The Rule 5 Draft, similar to MLB’s recent non-tender deadline, is an event in baseball of which the majority of baseball fans are unaware. This is likely for good reason: while the Rule 5 Draft has some implications on each team, it generally does not change the shape of MLB rosters in any meaningful way, and it never impacts the established stars of the game who have already progressed to the Major League level. The Rule 5 Draft is an attempt to competitively balance the league, allowing any domestic players who have been in a team’s minor league system for three years and any international players that have been in a teams system for four years without being added to that team’s 40-man roster be selected by any other team in baseball in a draft. The draft has an order, of course, similar to the better known amateur draft which occurs each year in June, but it is not required that a team make any selections in the Rule 5 Draft. Part of the reason for this is that any player selected in the Rule 5 Draft must be kept on a team’s active roster for the entirety of the following season (time spent on the IL is an exception). Any team which makes a selection in the draft pays $50,000 to the team they’re picking the player from and immediately adds the selected player to their 40-man roster. If the player is not kept on the active roster he must be offered back to his original team for $25,000. This is one of the most important consequences of the 40-man roster: it is a team’s opportunity to protect any players who have been in their minor league system for several years without calling them up to the Major Leagues if they aren’t ready yet. In addition, it limits draft selections, because any team that does not have room on their 40-man roster cannot make selections in the Rule 5 draft.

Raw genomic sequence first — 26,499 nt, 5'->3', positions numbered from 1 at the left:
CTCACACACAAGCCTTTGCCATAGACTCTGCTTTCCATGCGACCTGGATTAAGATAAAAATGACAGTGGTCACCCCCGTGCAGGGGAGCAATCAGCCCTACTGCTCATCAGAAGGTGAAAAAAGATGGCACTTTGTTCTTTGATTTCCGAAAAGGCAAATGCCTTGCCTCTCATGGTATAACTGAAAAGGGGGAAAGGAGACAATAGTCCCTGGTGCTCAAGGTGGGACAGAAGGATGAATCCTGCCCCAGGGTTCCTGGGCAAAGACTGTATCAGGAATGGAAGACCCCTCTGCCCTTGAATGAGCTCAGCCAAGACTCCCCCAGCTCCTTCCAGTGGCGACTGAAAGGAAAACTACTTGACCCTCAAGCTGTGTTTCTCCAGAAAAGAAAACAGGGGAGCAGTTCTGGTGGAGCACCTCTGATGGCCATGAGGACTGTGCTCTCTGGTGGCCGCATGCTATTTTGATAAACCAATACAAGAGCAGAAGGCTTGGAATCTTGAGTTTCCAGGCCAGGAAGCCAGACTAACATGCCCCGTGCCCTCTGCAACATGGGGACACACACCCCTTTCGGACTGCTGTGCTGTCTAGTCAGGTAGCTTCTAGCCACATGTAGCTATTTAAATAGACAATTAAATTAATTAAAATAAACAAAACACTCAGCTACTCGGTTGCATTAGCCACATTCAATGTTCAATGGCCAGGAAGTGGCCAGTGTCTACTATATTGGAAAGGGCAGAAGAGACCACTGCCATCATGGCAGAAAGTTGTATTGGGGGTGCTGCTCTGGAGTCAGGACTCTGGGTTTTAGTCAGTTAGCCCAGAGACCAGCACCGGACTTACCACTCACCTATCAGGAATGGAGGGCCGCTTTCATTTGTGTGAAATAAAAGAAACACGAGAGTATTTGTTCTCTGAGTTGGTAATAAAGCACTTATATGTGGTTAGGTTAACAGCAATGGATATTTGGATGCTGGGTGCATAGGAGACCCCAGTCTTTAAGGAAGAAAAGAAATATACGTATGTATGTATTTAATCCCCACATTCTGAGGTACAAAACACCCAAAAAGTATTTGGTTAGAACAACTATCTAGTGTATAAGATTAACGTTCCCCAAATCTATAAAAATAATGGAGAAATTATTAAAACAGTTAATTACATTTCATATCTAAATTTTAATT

However, all of these rules mean that the available prospects for the draft are few in numbers, and actual selections are fairly rare. Last year, only 11 Rule 5 selections were made, and five of those were returned back to their original team. Still, it’s very common for one team to see value in a player that another team does not, and this makes the Rule 5 Draft interesting. It’s not uncommon for teams to find productive Major Leaguers in the Rule 5 Draft either: even here in the AL Central, Royals starter Brad Keller was a Rule 5 Draft selection in 2017. With that being said, the deadline for teams to add Rule 5 eligible players to their rosters has already passed, and in advance of the draft, here are some interesting players in the NL West who have been left unprotected ahead of the draft.